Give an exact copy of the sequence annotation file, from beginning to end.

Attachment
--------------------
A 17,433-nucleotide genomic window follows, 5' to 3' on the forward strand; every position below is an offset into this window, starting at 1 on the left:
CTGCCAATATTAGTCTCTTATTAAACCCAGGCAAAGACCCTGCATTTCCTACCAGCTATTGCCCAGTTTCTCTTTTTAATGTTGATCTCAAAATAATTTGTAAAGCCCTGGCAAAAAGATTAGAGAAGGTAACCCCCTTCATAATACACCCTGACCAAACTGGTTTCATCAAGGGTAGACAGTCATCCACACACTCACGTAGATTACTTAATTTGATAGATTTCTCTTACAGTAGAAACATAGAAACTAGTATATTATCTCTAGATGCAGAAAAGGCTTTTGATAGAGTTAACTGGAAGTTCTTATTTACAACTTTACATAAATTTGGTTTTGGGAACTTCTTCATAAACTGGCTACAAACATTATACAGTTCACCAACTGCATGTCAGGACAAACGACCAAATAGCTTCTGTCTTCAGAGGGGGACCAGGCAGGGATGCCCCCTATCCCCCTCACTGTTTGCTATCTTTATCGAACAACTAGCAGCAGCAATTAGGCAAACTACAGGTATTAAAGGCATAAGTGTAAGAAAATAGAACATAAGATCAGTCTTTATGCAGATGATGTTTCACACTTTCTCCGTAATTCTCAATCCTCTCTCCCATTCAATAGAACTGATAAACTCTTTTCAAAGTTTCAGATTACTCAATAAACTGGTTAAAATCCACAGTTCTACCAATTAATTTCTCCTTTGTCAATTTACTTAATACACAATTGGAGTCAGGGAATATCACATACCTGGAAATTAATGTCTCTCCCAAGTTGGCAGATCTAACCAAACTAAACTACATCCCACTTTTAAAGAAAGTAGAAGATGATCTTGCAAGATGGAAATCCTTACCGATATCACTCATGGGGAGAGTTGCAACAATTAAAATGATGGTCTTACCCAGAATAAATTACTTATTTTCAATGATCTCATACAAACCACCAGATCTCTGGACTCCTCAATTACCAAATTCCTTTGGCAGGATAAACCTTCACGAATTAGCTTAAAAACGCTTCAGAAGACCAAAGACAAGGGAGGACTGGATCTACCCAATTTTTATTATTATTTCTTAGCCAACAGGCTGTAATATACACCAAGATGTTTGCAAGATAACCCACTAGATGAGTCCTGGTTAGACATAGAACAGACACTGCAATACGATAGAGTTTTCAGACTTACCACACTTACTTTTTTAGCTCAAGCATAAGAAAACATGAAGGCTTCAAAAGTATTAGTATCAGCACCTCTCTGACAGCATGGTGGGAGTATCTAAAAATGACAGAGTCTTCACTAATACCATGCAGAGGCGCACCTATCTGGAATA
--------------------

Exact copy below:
A 17,433-nucleotide genomic window follows, 5' to 3' on the forward strand; every position below is an offset into this window, starting at 1 on the left:
CTGCCAATATTAGTCTCTTATTAAACCCAGGCAAAGACCCTGCATTTCCTACCAGCTATTGCCCAGTTTCTCTTTTTAATGTTGATCTCAAAATAATTTGTAAAGCCCTGGCAAAAAGATTAGAGAAGGTAACCCCCTTCATAATACACCCTGACCAAACTGGTTTCATCAAGGGTAGACAGTCATCCACACACTCACGTAGATTACTTAATTTGATAGATTTCTCTTACAGTAGAAACATAGAAACTAGTATATTATCTCTAGATGCAGAAAAGGCTTTTGATAGAGTTAACTGGAAGTTCTTATTTACAACTTTACATAAATTTGGTTTTGGGAACTTCTTCATAAACTGGCTACAAACATTATACAGTTCACCAACTGCATGTCAGGACAAACGACCAAATAGCTTCTGTCTTCAGAGGGGGACCAGGCAGGGATGCCCCCTATCCCCCTCACTGTTTGCTATCTTTATCGAACAACTAGCAGCAGCAATTAGGCAAACTACAGGTATTAAAGGCATAAGTGTAAGAAAATAGAACATAAGATCAGTCTTTATGCAGATGATGTTTCACACTTTCTCCGTAATTCTCAATCCTCTCTCCCATTCAATAGAACTGATAAACTCTTTTCAAAGTTTCAGATTACTCAATAAACTGGTTAAAATCCACAGTTCTACCAATTAATTTCTCCTTTGTCAATTTACTTAATACACAATTGGAGTCAGGGAATATCACATACCTGGAAATTAATGTCTCTCCCAAGTTGGCAGATCTAACCAAACTAAACTACATCCCACTTTTAAAGAAAGTAGAAGATGATCTTGCAAGATGGAAATCCTTACCGATATCACTCATGGGGAGAGTTGCAACAATTAAAATGATGGTCTTACCCAGAATAAATTACTTATTTTCAATGATCTCATACAAACCACCAGATCTCTGGACTCCTCAATTACCAAATTCCTTTGGCAGGATAAACCTTCACGAATTAGCTTAAAAACGCTTCAGAAGACCAAAGACAAGGGAGGACTGGATCTACCCAATTTTTATTATTATTTCTTAGCCAACAGGCTGTAATATACACCAAGATGTTTGCAAGATAACCCACTAGATGAGTCCTGGTTAGACATAGAACAGACACTGCAATACGATAGAGTTTTCAGACTTACCACACTTACTTTTTTAGCTCAAGCATAAGAAAACATGAAGGCTTCAAAAGTATTAGTATCAGCACCTCTCTGACAGCATGGTGGGAGTATCTAAAAATGACAGAGTCTTCACTAATACCATGCAGAGGCGCACCTATCTGGAATA